1. Imperfection is ok: Most of us have internalized someone else’s voice in our head – a critical teacher or parent, perhaps – and feel that we’re never good enough. Aiming for constant perfection creates constant stress. If you’re too tired to clean your house before your guests come for dinner, allow your best to be good enough.

In today’s fast-paced world – life can wear you down, causing you to be ever more helpless to stress as you feel burdened by the never-ending demands placed upon you.  Consider these steps and take time to reconsider where you can make adjustments in your daily life that will help you handle those difficult experiences more easily. You’ll not only be doing yourself a favor – your children will benefit from seeing their mom and dad takes care of themselves. Teach them they can also learn to manage life’s frustrations in much healthier ways.

Signs you are unhappy at work

symptoms-of-unhappy-worker

How can you tell that you’re unhappy at work? That something may not be right and that it’s time to either make some changes at work, or move on to a new job? As part of my work, I talk to a lot of people who are not happy with their jobs. Here are the top symptoms of unhappiness at work that I continue to observe. How many apply to you?

1: You start to procrastinate
You really, honestly try to get some work done. But somehow you never really get around to it. Or you only do it at the last possible moment and then only do a half-baked effort.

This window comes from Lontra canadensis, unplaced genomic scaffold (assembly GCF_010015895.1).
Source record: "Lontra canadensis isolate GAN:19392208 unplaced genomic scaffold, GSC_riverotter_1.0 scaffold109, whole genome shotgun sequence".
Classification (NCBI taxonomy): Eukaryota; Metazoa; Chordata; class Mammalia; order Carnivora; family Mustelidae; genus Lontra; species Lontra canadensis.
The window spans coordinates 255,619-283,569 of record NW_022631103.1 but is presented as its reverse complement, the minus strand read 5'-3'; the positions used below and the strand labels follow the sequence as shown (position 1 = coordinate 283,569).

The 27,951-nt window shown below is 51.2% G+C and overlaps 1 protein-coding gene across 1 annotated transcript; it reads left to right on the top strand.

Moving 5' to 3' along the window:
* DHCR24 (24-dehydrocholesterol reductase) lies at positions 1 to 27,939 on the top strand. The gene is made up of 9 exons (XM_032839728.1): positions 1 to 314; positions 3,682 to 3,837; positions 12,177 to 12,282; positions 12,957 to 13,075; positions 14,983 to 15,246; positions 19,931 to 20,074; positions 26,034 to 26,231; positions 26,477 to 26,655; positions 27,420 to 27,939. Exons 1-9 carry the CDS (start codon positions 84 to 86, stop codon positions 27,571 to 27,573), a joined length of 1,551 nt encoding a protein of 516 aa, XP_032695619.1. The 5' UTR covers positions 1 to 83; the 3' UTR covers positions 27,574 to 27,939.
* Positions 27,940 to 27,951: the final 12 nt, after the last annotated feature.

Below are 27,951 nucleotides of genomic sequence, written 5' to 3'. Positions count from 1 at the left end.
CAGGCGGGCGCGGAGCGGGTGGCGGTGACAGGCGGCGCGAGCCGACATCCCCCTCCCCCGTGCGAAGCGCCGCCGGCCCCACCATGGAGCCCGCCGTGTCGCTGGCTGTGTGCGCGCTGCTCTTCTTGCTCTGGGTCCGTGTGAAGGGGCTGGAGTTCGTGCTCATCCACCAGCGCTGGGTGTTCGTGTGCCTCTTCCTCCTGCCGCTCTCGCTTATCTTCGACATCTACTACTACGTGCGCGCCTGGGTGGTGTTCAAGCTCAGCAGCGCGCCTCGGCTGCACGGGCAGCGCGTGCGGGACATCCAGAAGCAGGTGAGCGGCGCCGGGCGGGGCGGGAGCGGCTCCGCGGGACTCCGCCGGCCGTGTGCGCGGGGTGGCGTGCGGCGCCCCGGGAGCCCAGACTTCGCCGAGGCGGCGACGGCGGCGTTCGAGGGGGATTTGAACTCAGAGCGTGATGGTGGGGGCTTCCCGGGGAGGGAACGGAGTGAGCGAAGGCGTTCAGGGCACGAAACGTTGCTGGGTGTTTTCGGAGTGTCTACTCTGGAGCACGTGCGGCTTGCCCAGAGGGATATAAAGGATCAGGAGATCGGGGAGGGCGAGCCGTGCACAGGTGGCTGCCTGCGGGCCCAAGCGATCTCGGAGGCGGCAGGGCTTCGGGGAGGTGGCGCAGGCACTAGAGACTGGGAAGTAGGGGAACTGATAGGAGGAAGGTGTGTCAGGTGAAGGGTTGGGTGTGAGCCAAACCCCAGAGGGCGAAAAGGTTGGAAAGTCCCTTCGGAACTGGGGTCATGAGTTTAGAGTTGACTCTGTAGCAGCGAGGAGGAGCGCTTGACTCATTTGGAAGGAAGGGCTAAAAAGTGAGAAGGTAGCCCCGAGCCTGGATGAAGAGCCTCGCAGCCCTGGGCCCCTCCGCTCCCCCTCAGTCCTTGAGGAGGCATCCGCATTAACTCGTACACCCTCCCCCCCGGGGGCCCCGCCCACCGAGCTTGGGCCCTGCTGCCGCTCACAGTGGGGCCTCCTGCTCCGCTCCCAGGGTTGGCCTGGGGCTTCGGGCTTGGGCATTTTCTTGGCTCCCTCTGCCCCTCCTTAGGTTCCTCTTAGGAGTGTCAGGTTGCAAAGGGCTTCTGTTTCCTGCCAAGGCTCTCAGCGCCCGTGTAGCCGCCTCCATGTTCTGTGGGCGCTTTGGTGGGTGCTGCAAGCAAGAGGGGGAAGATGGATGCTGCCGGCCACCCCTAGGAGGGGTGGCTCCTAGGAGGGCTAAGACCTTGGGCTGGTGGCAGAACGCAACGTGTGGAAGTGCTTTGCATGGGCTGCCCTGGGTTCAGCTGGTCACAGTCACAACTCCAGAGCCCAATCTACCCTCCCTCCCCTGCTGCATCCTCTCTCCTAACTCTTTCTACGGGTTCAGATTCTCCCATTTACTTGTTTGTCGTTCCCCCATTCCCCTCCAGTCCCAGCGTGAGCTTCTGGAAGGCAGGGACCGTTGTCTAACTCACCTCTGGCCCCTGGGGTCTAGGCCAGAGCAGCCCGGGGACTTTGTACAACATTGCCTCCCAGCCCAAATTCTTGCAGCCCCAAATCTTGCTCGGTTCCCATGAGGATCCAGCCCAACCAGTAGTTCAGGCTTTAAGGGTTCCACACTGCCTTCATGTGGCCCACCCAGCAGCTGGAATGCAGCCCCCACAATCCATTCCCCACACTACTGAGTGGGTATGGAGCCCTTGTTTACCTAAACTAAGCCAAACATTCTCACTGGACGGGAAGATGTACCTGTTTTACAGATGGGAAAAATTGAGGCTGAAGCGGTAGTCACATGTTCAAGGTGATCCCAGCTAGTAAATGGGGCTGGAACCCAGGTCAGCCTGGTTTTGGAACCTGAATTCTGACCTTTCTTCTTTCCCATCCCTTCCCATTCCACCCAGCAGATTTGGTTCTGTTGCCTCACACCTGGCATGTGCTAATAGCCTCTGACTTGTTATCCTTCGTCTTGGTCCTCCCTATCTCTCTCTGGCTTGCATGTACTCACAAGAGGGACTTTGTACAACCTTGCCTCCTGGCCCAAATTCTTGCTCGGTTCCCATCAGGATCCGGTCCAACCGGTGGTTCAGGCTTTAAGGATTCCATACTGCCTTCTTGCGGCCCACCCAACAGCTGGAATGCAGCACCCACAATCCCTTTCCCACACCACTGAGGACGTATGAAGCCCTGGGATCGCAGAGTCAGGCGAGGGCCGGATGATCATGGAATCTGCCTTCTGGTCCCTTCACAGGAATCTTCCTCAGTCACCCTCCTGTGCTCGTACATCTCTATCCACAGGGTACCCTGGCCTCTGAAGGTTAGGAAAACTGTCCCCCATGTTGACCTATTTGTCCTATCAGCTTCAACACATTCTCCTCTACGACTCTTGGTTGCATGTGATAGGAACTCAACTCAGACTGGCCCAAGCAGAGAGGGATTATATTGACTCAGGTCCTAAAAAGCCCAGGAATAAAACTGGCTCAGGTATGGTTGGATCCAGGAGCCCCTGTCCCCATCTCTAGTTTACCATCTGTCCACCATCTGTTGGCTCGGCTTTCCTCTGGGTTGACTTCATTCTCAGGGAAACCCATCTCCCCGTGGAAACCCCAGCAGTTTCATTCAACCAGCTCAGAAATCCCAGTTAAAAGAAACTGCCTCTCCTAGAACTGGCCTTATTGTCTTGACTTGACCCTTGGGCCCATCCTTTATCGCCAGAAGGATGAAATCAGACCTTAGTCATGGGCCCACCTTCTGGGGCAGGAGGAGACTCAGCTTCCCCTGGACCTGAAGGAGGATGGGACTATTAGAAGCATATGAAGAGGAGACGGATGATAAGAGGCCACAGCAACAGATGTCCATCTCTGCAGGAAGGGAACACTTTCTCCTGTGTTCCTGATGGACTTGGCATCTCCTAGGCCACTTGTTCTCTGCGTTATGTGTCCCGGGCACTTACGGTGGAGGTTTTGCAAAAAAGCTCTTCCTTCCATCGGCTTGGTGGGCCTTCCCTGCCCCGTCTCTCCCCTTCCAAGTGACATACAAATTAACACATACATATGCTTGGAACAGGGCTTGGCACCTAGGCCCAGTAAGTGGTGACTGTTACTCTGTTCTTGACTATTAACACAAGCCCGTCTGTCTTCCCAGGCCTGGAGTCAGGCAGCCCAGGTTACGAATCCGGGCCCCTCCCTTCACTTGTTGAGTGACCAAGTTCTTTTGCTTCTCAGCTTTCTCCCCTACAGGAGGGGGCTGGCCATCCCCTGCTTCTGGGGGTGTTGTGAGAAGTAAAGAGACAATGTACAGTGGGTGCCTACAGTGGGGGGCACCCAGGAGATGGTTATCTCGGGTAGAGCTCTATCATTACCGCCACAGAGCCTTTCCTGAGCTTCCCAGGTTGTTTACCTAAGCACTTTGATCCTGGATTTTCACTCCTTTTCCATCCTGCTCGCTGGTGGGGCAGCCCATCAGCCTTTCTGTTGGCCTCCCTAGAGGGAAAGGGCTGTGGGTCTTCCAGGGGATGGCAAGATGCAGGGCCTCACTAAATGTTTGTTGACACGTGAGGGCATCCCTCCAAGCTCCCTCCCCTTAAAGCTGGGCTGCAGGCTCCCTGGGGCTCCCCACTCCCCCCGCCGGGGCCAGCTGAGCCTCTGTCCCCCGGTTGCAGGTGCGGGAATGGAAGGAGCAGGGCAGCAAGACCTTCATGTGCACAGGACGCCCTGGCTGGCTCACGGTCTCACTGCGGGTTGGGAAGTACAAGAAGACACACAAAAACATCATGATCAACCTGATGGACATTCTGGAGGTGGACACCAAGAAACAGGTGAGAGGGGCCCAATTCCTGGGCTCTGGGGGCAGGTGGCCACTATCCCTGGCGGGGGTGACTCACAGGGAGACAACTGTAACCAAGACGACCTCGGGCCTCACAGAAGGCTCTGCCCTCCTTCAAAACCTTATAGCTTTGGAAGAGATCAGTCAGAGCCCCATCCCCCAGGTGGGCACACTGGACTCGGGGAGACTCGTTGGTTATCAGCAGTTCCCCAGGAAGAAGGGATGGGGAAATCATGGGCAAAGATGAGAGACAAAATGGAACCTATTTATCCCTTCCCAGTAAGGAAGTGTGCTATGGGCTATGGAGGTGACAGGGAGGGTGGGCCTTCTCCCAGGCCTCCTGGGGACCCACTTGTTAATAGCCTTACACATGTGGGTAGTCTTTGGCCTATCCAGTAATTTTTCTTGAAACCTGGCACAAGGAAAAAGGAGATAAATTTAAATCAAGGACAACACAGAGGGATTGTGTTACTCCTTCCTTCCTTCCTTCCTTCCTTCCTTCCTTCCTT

Many people view procrastination as a personal weakness. To me, it’s one of the strongest warning signs of unhappiness at work.

2: You can’t stand the Monday morning
Some people don’t sleep on Sunday night very well because I’m worried about going to work on Monday morning. One of the worst things about being unhappy at work is that the unhappiness eats into your free/personal time. If you have a lousy day or week at work, it’s difficult to go home and still have a fun, relaxed, carefree weekend.

3: You are ambitious about salary and title
Sometimes you don’t like the job itself, so you focus much more on salary or perks. Those unhappy at work get a lot more competitive, for a simple reason: When work does not give happiness and enjoyment, people want to get something else out of it to make it even. That’s when they focus on compensation and promotions.

4: You don’t feel like helping co-workers or care about anything
When we are in a bad mood, we are much less likely to help others. This is the common psychological response. So you casually pass by a coworker who is trying to balance a heavy box.

You just care about your own paycheck while things may go wrong for your workplace.